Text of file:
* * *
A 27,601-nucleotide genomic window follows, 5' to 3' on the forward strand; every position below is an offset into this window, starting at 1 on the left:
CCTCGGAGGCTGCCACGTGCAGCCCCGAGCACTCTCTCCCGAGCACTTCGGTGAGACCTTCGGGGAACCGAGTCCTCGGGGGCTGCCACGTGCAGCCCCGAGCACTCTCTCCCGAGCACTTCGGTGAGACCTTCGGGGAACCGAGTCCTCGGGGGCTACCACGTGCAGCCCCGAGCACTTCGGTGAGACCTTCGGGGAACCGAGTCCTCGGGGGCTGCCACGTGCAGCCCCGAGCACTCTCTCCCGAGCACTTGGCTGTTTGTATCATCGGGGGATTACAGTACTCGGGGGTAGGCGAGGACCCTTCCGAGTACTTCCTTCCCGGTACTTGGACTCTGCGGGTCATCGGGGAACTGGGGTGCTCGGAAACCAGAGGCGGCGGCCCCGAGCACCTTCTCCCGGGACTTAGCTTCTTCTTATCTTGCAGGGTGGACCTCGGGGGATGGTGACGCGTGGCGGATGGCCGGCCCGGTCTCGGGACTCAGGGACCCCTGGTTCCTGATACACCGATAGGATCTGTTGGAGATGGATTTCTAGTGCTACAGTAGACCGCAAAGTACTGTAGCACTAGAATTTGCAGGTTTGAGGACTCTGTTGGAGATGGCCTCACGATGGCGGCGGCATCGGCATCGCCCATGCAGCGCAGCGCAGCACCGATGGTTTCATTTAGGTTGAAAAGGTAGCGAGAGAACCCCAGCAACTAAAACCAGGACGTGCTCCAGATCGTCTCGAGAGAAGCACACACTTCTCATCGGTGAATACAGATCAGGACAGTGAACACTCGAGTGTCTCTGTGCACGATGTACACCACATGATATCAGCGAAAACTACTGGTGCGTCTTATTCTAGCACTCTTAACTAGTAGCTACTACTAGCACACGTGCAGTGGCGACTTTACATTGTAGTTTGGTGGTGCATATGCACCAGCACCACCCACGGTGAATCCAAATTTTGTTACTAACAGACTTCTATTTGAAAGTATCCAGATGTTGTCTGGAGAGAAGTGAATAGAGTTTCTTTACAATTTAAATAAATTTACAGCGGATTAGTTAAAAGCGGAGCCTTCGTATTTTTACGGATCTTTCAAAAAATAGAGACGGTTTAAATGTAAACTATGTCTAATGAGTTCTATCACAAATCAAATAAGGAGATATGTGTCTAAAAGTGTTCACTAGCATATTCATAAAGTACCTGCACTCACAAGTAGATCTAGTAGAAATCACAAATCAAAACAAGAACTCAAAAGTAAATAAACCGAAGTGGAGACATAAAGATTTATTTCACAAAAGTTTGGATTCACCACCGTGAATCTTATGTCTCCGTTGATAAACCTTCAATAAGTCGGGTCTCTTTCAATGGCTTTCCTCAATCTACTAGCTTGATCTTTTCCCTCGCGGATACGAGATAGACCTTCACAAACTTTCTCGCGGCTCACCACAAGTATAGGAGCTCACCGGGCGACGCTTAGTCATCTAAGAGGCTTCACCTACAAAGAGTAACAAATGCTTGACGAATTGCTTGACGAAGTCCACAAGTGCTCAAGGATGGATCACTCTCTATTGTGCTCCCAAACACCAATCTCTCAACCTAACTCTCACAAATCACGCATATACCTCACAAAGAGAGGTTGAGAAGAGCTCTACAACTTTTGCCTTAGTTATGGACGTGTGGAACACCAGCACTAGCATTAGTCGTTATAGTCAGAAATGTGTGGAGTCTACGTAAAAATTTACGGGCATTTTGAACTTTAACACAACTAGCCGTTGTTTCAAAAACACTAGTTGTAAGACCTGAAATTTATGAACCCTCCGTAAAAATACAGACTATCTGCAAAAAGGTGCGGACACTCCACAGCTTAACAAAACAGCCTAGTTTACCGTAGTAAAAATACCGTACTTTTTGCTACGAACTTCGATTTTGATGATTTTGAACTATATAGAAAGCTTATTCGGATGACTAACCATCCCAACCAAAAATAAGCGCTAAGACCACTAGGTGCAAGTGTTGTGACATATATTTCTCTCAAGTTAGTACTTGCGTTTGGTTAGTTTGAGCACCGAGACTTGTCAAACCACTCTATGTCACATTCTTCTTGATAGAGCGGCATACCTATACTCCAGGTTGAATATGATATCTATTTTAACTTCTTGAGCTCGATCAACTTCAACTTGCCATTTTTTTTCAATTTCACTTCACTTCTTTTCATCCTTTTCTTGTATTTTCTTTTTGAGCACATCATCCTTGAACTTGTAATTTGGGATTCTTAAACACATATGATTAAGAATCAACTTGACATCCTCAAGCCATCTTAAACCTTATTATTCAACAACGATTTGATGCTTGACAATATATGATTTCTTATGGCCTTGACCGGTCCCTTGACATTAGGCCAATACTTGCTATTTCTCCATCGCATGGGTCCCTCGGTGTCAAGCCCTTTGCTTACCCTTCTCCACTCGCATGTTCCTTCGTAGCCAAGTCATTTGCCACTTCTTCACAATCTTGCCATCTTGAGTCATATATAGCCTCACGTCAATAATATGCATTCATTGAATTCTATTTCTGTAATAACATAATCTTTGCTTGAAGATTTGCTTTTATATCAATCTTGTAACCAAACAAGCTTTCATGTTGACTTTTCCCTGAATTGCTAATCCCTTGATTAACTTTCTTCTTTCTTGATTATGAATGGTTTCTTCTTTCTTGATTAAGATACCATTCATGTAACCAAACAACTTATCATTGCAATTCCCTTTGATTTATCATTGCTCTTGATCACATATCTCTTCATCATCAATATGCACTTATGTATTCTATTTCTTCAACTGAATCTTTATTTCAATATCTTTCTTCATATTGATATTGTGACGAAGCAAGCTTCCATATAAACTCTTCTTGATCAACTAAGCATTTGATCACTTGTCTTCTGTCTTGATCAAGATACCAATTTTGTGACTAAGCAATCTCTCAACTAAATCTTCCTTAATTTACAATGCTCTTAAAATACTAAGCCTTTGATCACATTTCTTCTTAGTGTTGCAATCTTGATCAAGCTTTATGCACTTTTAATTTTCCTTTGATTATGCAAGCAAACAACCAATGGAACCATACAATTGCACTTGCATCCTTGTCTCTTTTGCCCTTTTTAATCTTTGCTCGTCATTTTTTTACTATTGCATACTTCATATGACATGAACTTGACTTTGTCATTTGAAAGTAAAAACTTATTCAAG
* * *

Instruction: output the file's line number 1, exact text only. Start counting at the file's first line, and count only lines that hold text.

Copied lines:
A 27,601-nucleotide genomic window follows, 5' to 3' on the forward strand; every position below is an offset into this window, starting at 1 on the left: